Should the oceans be seeded with large amounts of iron ore that will increase the growth of phytoplankton thatwill consume carbon dioxide? The idea has attracted some support among corporations and foundations looking for ways to minimize the effects of carbon dioxide without changing the world's basic energy generation mix. The idea is simple on its face: iron stimulates the growth of phytoplankton that absorbs carbon dioxide. Ulf Riebesell, a marine biologist at the Alfred Wegener Institute for Polar and Marine Research in Bremerhaven, Germany, believes that iron seeding of the oceans could remove 3 to 5 billion tons of carbon dioxide per year, or about 10 to 20 percent of human-generated emissions (Schlermeier, 2003, 110). Patents have been issued for ocean fertilization, and demonstration projects undertaken (Boyd et al., 2000, 695-702; Watson et al., 2000, 730-733).
Nearly half of the Earth's photosynthesis is performed by phytoplankton in the world's seas and oceans (Chisholm, 2000, 685). In the equatorial Pacific and Southern Oceans, Sallie W. Chisholm, a marine biologist at the Massachusetts Institute of Technology, wrote in Nature that it "is possible to stimulate the productivity of hundreds of square kilometers of ocean with a few barrels of fertilizer" (Chisholm, 2000, 686). Atsushi Tsuda and colleagues have studied iron fertilization and have found that, under some circumstances, iron fertilization can dramatically increase phytoplankton mass (Tsuda et al., 2003, 958-961).
In an experiment conducted between Tasmania (near southeastern Australia) and Antarctica, researchers confirmed that vast stretches of the world's southern oceans are primed to explode with photosynthesis but lack only iron. The researchers, who described their work in Nature, said it is too soon to start large-scale iron seeding because the new experiment raised as many questions as it answered. At best, they said, iron seeding would absorb only a small amount of the carbon dioxide in the atmosphere.
These scientists also said that their experimental bloom of plankton was not tracked long enough to determine whether the carbon harvested from the air sank into the deep sea or was again released into the environment as carbon dioxide. "There are still fundamental scientific questions that need to be addressed before anyone can responsibly promote iron fertilization as a climate-control tactic," said Kenneth H. Coale, an oceanographer who has helped design studies of iron's effects in the tropical Pacific (Revkin, October 12, 2000, A-18).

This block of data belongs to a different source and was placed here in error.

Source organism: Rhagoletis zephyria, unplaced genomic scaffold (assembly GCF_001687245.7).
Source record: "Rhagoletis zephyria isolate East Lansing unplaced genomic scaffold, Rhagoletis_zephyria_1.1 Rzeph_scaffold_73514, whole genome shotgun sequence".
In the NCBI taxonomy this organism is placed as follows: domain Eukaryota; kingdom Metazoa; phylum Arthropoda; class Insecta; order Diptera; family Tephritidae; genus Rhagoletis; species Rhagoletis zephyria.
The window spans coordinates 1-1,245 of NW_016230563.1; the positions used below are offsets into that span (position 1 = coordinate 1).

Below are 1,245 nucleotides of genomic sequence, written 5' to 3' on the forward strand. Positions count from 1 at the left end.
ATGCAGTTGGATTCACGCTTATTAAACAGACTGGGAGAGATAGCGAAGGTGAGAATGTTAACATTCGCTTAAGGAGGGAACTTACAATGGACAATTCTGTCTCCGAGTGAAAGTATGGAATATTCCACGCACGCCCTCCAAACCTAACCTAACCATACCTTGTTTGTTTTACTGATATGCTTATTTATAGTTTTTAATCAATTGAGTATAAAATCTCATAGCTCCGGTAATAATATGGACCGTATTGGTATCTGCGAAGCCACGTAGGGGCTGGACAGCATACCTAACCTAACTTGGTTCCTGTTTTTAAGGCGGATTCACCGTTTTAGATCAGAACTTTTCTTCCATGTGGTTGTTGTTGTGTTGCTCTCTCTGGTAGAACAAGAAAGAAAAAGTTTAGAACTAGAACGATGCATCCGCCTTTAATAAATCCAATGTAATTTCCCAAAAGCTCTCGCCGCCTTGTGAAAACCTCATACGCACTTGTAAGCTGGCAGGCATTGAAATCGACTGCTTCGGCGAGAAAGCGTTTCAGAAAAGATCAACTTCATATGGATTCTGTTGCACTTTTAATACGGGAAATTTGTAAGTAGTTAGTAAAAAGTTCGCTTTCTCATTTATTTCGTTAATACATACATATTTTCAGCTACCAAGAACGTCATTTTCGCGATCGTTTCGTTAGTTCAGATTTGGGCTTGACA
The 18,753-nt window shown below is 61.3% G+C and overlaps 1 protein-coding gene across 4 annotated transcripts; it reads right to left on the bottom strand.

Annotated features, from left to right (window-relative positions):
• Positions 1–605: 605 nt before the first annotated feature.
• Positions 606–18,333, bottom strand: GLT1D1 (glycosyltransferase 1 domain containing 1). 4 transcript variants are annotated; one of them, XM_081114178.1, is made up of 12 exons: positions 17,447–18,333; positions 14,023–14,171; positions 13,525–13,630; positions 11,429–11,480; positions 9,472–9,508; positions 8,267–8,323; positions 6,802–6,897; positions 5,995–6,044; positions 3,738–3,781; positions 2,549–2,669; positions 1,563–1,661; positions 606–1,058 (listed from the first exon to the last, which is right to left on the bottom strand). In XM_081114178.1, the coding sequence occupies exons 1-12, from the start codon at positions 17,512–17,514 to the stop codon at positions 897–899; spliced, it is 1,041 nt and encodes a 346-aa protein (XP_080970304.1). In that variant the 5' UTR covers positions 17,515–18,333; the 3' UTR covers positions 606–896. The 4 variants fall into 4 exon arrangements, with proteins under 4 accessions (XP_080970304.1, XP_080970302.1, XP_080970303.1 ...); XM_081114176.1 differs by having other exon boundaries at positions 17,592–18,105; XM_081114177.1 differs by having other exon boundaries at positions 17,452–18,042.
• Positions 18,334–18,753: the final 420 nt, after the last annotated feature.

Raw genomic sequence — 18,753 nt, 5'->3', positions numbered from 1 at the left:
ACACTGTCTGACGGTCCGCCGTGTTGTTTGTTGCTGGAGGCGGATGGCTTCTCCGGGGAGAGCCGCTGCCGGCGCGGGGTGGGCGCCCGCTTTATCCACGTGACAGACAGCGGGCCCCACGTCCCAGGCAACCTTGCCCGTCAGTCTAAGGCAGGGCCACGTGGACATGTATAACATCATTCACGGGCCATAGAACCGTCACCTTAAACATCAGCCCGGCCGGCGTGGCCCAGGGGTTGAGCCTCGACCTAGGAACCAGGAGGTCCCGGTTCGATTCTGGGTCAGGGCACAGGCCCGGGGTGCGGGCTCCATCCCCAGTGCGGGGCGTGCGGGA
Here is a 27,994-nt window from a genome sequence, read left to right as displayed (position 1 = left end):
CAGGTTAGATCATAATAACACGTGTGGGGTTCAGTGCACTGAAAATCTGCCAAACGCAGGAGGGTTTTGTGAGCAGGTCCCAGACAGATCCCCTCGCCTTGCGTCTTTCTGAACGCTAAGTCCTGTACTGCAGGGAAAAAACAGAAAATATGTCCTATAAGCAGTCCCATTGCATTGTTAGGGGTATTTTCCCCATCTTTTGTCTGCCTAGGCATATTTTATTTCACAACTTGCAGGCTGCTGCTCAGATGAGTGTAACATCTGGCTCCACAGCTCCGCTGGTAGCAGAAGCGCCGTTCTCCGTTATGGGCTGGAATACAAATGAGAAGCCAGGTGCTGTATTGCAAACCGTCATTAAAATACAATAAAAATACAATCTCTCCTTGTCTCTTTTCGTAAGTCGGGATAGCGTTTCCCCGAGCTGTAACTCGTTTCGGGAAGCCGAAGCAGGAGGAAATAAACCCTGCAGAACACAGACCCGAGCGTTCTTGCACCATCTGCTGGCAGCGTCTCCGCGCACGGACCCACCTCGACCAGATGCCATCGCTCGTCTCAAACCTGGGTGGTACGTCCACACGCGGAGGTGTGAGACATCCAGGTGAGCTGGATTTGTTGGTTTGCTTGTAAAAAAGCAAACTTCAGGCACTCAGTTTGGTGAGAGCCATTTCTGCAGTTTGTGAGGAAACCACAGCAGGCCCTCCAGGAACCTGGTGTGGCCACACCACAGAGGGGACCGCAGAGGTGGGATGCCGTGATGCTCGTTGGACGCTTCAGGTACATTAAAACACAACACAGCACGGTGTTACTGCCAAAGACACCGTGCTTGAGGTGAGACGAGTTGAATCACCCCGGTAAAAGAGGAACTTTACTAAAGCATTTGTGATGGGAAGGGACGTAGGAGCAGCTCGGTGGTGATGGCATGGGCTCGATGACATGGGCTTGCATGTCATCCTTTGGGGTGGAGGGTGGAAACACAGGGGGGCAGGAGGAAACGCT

Iron fertilization has some potential problems. First, no way exists to measure the amount of carbon absorbed by phytoplankton. Additionally, the algae produce dimethyl sulphide, which plays a role in cloud formation. Phytoplankton also increases the amount of sunlight absorbed by ocean water, as well as heat energy. It also produces compounds such as methyl halides, which play a role in stratospheric ozone depletion. The iron could promote the growth of toxic algae also which may kill other marine life and change the chemistry of ocean water by removing oxygen. "The oceans are a tightly linked system, one part of which cannot be changed without resonating through the whole system," said Chisholm. "There is no free lunch" (Schlermeier, 2003, 110).
So much iron may be required to produce the desired effect that fertilization of this type will never be commercially useful. "The experiments enabled us to make an initial determination about the amount of iron that would be required and the size of the area to be fertilized," said Ken O. Buesseler of the Woods Hole Oceanographic Institution, who coauthored a study of the idea. "Based on the studies to date, the amount of iron needed and [the] area of ocean that would be impacted is too large to support the commercial application of iron to the ocean as a solution to our greenhouse gas problem," he explained. "It may not be an inexpensive or practical option" (Iron Link, 2003).
Given the limits of present technology, one study estimated that an area much larger than the Southern Ocean (all the Earth's oceans from 50° south latitude to Antarctica) would have to be fertilized to remove 30 percent of the carbon dioxide that human activity presently injects into the atmosphere. Thus, according to this study, "ocean iron fertilization may not be a cheap and attractive option if impacts on carbon export and sequestration are as low as observed to date" (Buesseler and Boyd, 2003, 68).
Despite its problems, iron fertilization is considered possible by some scientists who have fed tons of iron into the Southern Ocean. They reported evidence during 2004 that stimulating the growth of phyto-plankton in this way may strengthen the oceans' use as a carbon sink. In a report published on April 16, 2004, in Science, ocean biologists and chemists from more than 20 research centers said they triggered two huge blooms of phytoplankton that turned the ocean green for weeks and consumed hundreds, perhaps thousands, of tons of carbon dioxide. "These findings would be encouraging to those considering iron fertilization as a global geo-engineering strategy," said Coale. The scientists involved in this experiment, however, are said to "realize that this looked only skin deep at the functioning of ocean ecosystems and much more needs to be understood before we recommend such a strategy on a global scale" (Hoffman, 2004). Other researchers disagree strongly. "From my work, I don't think this could solve a significant fraction of our greenhouse-gas problem while causing unknown ecological consequences," said Buesseler (Hoffman, 2004).
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